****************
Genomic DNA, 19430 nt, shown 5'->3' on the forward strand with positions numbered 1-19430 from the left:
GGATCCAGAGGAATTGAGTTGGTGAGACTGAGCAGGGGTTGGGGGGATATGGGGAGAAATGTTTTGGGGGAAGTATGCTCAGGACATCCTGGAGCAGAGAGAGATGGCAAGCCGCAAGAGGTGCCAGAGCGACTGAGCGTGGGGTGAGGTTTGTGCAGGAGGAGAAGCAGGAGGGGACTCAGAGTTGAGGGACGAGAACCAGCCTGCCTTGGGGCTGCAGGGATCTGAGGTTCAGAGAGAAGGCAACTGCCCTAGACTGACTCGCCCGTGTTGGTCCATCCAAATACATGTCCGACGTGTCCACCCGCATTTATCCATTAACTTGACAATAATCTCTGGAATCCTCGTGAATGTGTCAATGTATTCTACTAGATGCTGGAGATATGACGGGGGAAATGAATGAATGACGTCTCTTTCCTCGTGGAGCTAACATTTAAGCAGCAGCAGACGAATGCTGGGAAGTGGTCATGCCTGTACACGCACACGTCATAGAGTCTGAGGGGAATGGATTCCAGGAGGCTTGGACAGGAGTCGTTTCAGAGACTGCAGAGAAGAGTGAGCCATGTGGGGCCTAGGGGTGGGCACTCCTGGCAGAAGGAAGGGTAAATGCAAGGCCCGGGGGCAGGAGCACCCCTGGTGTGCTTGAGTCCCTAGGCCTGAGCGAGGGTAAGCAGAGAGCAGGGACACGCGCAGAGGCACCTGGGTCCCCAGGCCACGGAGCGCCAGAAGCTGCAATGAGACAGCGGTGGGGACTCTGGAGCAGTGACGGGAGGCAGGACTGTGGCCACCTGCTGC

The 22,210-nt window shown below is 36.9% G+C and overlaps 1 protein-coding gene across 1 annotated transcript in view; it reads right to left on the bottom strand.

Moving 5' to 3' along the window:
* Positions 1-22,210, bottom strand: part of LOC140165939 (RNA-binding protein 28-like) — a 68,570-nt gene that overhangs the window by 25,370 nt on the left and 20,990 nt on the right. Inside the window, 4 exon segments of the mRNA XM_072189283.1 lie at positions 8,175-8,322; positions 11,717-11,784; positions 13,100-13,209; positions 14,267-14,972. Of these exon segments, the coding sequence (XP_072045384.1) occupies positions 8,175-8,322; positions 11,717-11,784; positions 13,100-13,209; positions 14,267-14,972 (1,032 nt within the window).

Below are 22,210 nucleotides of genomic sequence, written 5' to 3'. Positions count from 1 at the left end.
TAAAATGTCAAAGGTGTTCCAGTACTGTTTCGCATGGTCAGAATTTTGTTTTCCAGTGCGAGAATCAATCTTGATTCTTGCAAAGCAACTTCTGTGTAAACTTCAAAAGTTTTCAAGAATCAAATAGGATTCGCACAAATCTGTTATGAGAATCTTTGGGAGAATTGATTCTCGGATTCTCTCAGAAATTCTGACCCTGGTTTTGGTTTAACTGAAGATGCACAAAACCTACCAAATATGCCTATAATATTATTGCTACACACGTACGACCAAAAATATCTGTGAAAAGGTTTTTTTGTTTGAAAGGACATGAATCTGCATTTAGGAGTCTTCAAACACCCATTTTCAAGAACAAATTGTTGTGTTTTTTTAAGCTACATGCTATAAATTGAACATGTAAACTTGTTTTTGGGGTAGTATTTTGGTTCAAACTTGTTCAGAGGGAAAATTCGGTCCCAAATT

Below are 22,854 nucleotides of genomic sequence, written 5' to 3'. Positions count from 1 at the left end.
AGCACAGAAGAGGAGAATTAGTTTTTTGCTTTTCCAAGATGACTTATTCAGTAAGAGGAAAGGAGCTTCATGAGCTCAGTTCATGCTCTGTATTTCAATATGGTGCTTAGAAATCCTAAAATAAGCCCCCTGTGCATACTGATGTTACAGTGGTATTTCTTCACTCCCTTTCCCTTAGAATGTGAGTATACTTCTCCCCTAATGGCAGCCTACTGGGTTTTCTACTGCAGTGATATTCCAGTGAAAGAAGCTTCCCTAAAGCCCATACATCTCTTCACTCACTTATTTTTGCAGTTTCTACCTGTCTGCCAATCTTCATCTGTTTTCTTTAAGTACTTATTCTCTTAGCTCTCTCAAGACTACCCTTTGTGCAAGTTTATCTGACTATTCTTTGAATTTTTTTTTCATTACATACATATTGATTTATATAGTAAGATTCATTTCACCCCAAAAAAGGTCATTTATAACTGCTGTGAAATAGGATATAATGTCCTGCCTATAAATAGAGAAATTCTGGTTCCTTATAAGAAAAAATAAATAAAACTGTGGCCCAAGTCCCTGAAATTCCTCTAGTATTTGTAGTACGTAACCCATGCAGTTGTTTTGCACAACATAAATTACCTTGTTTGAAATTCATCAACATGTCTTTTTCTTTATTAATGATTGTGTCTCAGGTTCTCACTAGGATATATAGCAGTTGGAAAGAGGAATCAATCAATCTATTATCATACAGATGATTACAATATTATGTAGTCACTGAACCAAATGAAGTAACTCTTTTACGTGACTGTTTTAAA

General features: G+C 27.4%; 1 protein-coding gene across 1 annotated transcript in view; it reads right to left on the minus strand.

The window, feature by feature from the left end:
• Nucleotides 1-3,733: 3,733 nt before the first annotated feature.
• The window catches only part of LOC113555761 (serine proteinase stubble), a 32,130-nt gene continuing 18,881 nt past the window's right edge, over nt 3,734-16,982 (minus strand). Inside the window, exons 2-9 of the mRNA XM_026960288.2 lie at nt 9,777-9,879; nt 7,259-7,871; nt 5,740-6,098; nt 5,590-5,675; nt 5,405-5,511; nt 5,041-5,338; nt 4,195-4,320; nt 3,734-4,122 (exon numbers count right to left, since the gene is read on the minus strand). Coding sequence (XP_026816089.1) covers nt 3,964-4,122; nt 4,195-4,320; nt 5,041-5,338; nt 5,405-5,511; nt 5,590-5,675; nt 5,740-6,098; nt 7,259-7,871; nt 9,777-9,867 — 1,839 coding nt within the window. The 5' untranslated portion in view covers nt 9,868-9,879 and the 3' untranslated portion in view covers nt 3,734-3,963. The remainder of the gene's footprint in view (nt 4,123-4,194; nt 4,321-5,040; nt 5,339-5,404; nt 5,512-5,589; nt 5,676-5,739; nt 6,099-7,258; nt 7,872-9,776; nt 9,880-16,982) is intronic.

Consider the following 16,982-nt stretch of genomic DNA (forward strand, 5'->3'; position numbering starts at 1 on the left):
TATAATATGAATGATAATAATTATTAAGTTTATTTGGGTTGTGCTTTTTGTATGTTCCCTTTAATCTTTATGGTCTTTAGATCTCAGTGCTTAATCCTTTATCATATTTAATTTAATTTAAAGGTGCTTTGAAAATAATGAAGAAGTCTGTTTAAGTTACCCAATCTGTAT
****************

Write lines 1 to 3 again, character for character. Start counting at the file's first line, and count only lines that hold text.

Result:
Genomic DNA, 19430 nt, shown 5'->3' on the forward strand with positions numbered 1-19430 from the left:
GGATCCAGAGGAATTGAGTTGGTGAGACTGAGCAGGGGTTGGGGGGATATGGGGAGAAATGTTTTGGGGGAAGTATGCTCAGGACATCCTGGAGCAGAGAGAGATGGCAAGCCGCAAGAGGTGCCAGAGCGACTGAGCGTGGGGTGAGGTTTGTGCAGGAGGAGAAGCAGGAGGGGACTCAGAGTTGAGGGACGAGAACCAGCCTGCCTTGGGGCTGCAGGGATCTGAGGTTCAGAGAGAAGGCAACTGCCCTAGACTGACTCGCCCGTGTTGGTCCATCCAAATACATGTCCGACGTGTCCACCCGCATTTATCCATTAACTTGACAATAATCTCTGGAATCCTCGTGAATGTGTCAATGTATTCTACTAGATGCTGGAGATATGACGGGGGAAATGAATGAATGACGTCTCTTTCCTCGTGGAGCTAACATTTAAGCAGCAGCAGACGAATGCTGGGAAGTGGTCATGCCTGTACACGCACACGTCATAGAGTCTGAGGGGAATGGATTCCAGGAGGCTTGGACAGGAGTCGTTTCAGAGACTGCAGAGAAGAGTGAGCCATGTGGGGCCTAGGGGTGGGCACTCCTGGCAGAAGGAAGGGTAAATGCAAGGCCCGGGGGCAGGAGCACCCCTGGTGTGCTTGAGTCCCTAGGCCTGAGCGAGGGTAAGCAGAGAGCAGGGACACGCGCAGAGGCACCTGGGTCCCCAGGCCACGGAGCGCCAGAAGCTGCAATGAGACAGCGGTGGGGACTCTGGAGCAGTGACGGGAGGCAGGACTGTGGCCACCTGCTGC

The 22,210-nt window shown below is 36.9% G+C and overlaps 1 protein-coding gene across 1 annotated transcript in view; it reads right to left on the bottom strand.